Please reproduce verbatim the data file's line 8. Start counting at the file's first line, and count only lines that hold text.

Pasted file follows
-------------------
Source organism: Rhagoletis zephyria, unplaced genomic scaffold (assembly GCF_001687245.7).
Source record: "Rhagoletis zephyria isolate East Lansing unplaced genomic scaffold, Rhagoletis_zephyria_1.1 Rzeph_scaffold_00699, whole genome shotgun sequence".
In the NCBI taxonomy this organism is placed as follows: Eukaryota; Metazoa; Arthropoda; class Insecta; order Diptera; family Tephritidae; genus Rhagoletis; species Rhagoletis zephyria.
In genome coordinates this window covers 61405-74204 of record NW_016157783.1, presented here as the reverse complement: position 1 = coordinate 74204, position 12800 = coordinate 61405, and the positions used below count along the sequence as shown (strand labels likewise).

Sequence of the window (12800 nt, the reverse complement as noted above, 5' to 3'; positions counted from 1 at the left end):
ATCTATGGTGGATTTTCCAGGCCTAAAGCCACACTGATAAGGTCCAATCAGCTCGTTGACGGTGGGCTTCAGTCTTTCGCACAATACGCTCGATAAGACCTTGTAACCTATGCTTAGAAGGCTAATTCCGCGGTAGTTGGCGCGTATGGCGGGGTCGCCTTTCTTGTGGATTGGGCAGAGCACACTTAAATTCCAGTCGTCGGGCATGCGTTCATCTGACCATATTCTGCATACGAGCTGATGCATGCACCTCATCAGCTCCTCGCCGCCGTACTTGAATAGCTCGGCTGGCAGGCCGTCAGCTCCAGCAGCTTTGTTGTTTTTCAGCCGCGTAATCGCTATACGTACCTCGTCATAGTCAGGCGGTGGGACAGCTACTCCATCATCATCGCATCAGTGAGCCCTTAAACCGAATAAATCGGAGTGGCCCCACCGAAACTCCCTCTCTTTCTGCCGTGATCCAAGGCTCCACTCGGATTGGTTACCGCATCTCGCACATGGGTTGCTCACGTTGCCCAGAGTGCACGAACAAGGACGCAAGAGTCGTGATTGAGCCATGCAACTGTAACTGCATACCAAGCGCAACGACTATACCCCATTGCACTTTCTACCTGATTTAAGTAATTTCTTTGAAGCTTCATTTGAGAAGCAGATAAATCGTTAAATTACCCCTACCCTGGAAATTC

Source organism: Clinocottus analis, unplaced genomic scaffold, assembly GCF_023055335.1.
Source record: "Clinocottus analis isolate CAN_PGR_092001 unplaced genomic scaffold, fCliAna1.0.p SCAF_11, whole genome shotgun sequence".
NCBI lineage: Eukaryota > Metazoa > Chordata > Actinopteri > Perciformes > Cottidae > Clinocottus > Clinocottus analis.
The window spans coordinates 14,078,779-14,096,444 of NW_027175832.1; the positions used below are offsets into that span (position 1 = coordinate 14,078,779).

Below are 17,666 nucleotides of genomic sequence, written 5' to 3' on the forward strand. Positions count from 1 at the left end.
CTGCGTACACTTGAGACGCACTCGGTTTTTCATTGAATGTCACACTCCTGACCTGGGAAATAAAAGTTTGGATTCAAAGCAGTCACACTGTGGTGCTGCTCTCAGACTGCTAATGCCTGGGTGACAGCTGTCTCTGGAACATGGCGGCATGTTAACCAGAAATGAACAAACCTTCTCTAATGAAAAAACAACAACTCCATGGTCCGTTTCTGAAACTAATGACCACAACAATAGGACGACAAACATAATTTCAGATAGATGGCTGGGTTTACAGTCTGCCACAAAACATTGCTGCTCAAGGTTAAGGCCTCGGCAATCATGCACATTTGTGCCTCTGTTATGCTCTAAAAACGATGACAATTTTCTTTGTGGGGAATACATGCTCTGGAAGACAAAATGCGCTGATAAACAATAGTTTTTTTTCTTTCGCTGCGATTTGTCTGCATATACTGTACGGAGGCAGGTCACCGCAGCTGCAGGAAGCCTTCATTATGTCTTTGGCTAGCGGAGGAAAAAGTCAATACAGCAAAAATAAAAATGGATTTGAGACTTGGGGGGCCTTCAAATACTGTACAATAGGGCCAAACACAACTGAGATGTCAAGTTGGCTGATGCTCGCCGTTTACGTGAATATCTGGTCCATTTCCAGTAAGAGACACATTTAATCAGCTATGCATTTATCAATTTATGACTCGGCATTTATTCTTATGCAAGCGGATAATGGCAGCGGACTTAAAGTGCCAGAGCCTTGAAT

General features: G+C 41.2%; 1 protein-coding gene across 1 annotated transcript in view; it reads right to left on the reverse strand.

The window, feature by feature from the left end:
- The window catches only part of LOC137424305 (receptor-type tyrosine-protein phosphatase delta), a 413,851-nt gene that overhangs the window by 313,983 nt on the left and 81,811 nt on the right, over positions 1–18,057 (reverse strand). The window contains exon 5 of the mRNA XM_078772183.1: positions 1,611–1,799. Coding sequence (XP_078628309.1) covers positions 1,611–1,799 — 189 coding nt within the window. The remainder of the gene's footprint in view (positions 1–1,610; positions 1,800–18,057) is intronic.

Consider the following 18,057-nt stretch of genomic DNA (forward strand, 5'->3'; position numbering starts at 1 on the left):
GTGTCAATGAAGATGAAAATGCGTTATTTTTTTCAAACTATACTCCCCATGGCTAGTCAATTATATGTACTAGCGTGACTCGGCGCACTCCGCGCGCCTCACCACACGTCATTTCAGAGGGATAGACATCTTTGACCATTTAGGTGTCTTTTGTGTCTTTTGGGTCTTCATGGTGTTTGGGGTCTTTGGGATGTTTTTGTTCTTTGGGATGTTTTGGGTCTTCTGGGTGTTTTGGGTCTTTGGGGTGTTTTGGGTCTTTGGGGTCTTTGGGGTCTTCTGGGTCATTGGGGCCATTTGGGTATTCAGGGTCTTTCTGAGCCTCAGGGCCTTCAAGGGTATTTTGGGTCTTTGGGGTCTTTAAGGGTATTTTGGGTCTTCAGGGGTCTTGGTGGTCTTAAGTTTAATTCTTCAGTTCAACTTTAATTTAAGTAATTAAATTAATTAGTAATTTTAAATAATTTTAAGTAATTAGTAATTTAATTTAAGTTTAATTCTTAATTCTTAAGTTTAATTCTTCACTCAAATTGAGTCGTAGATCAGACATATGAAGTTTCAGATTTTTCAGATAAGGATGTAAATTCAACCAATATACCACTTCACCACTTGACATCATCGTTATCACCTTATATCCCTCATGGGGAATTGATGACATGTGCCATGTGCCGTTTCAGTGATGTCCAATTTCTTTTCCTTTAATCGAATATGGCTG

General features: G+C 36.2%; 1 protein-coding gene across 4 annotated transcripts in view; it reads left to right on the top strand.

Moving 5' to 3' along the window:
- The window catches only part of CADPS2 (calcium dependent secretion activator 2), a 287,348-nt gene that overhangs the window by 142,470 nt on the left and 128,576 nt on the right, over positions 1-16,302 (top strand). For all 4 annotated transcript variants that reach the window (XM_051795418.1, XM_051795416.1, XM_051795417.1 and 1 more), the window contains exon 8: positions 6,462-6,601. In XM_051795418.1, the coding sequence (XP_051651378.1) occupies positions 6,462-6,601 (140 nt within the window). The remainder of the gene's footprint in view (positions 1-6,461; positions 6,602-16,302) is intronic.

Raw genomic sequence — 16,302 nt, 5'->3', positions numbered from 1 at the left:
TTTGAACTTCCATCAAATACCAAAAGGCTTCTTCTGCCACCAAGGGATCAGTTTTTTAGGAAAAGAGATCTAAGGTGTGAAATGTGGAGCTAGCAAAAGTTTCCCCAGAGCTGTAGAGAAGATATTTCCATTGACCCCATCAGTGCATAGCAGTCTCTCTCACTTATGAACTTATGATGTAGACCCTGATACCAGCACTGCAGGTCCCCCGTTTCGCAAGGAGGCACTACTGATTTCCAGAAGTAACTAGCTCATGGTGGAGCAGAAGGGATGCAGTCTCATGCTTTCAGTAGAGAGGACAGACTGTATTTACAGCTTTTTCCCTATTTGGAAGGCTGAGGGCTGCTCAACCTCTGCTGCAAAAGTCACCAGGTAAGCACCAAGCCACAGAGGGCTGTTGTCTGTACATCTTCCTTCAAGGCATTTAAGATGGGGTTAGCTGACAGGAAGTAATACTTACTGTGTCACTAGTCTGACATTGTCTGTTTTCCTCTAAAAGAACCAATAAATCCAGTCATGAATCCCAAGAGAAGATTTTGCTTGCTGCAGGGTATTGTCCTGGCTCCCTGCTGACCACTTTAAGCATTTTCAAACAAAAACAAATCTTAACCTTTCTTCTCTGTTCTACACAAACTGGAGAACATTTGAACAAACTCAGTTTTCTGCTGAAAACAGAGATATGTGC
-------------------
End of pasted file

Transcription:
Source record: "Clinocottus analis isolate CAN_PGR_092001 unplaced genomic scaffold, fCliAna1.0.p SCAF_11, whole genome shotgun sequence".